Circus Circus, employee’s union continue battle
Circus Circus Reno is having a difficult time grasping the severity of its refusal to negotiate with union-covered employees. The casino, which is owned by Eldorado Resorts, has been involved in a showdown with employees since employment contracts expired last November and have been unwilling to budge on their anti-employee stance. Workers took to the streets outside the casino last week to picket in response to the casino’s blindness and this is most likely only the beginning.
260 employees at Circus Circus are covered by the Culinary Union, working in positions such as food servers and bartenders, cooks, doormen and bellmen, housekeepers and other customer-facing positions. The union has been trying to negotiate a new contract since last November and, so far, Eldorado has only offered a paltry 1.75% pay raise, which was obviously rejected by the union.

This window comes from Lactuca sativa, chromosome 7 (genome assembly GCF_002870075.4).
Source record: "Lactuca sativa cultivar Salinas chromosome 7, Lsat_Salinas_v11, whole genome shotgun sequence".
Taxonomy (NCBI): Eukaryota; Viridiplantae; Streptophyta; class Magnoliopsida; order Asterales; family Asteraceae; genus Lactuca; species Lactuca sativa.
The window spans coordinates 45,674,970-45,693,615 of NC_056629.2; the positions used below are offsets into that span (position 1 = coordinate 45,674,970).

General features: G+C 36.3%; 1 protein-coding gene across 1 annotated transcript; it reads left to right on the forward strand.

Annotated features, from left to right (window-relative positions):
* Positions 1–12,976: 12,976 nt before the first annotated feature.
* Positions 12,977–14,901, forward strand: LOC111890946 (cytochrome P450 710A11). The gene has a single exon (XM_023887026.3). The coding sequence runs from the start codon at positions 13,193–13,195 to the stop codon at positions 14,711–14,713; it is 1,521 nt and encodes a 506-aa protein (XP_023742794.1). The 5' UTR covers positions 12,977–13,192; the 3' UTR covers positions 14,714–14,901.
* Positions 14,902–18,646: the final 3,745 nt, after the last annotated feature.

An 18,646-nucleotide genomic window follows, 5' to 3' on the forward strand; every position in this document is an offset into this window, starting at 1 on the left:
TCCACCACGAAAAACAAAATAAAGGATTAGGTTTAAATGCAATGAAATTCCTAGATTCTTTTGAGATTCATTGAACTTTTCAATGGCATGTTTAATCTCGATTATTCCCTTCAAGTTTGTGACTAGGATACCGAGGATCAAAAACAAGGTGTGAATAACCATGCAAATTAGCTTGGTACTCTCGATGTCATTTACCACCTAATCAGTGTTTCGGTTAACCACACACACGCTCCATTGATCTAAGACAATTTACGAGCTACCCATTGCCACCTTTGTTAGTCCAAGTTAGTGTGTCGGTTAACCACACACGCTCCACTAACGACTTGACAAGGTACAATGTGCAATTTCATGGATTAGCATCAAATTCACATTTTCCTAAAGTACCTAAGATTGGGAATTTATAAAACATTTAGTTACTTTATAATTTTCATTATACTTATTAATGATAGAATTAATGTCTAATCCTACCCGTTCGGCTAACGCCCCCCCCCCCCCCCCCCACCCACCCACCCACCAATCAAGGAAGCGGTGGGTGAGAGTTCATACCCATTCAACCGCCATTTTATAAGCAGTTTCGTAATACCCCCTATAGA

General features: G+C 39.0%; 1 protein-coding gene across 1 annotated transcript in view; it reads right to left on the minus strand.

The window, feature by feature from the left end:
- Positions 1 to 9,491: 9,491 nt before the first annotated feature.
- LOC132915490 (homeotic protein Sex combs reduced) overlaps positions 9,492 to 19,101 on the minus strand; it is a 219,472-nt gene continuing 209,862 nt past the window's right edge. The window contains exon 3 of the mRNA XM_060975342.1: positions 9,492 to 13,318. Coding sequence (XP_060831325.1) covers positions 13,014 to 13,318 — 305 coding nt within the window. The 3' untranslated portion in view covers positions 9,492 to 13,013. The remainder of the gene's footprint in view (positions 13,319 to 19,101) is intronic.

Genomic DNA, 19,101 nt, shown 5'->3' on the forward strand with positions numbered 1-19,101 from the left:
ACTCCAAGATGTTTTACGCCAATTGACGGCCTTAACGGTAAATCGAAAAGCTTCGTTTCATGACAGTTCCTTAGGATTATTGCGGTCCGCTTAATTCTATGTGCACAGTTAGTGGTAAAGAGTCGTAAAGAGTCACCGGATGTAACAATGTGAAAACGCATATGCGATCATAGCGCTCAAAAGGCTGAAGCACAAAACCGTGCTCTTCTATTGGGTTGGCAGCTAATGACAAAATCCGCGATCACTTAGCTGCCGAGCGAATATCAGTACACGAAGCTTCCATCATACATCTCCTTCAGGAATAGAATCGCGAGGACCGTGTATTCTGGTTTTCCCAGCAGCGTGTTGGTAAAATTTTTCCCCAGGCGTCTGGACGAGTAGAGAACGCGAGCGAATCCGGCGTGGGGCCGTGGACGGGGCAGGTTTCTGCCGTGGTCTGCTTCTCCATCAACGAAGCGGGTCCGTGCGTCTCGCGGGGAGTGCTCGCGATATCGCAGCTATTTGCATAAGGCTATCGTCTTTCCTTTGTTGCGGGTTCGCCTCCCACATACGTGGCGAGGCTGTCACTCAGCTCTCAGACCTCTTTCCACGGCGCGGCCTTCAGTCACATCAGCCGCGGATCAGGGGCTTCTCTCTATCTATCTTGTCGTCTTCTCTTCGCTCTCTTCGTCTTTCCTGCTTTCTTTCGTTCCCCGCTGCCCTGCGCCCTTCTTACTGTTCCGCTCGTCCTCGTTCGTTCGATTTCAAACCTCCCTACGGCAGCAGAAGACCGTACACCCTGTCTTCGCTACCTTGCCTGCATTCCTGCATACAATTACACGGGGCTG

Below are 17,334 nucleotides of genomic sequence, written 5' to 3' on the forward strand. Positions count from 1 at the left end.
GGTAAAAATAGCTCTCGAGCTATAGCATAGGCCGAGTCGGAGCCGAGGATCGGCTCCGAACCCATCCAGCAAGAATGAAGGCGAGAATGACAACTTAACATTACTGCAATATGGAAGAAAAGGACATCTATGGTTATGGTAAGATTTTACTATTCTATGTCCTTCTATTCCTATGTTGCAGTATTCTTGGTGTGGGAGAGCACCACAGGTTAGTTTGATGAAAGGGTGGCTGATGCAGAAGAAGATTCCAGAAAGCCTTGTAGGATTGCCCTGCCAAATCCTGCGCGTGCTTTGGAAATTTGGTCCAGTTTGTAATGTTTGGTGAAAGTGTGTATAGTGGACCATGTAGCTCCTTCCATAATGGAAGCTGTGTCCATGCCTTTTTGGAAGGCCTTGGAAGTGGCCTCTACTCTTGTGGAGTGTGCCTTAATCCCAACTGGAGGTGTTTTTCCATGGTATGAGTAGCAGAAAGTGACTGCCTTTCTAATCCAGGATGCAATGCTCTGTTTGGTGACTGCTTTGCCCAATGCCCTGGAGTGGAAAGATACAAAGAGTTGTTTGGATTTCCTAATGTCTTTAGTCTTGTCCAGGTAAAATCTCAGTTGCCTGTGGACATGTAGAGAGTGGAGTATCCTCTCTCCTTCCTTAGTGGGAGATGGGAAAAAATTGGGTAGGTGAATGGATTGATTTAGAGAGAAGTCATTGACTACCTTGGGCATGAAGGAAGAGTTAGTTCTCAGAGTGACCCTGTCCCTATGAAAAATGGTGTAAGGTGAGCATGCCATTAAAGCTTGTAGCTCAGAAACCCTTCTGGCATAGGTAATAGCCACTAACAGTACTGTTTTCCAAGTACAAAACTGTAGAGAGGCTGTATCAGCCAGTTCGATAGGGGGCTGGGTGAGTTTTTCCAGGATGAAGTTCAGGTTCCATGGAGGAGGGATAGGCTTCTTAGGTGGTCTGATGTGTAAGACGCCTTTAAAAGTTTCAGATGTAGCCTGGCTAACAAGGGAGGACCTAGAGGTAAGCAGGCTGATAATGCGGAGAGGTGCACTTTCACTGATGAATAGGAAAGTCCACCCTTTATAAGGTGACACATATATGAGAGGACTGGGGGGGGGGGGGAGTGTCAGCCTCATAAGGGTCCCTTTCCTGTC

Bethany Khan, the Culinary Union’s spokesperson, explains, “Eldorado made 9.8 percent more profit last year and their CEO could make $8.8 million this year along. The company will not agree to fair wage increases for its employees. Eldorado needs to stop treating its workers like second-class citizens.”
In addition to a pay raise that is actually dignified and not a slap in the face to the workers that keep the casino running, the union is pushing for better retirement benefits and healthcare coverage. Marlene Sanchez, a bartender at the casino, points out, “We are the reason Circus Circus Reno is successful and it’s time they recognize that.”
The Culinary Union isn’t the first union Circus Circus and Eldorado have had to face. Last year, the casino was picketed by employees who were concerned that the company was cutting corners during a massive renovation project. A statement at the time read, “The Laborers’ International Union of North America Local 169 took issue with Eldorado’s hiring of out-of-state contractor Digney York Associates based in Virginia for the casino overhaul. The trade group said Digney was hiring unlicensed subcontractors, and ‘lowering the standards of construction and endangering the public with these violations.’”
The efforts paid off, with the Nevada State Contractors Board taking notice and stepping in. It determined that Digney had hired five subcontracting companies that didn’t hold licenses and fined Digney $21,500. However, Eldorado was able to walk away without paying anything and wasn’t charged with any violations.
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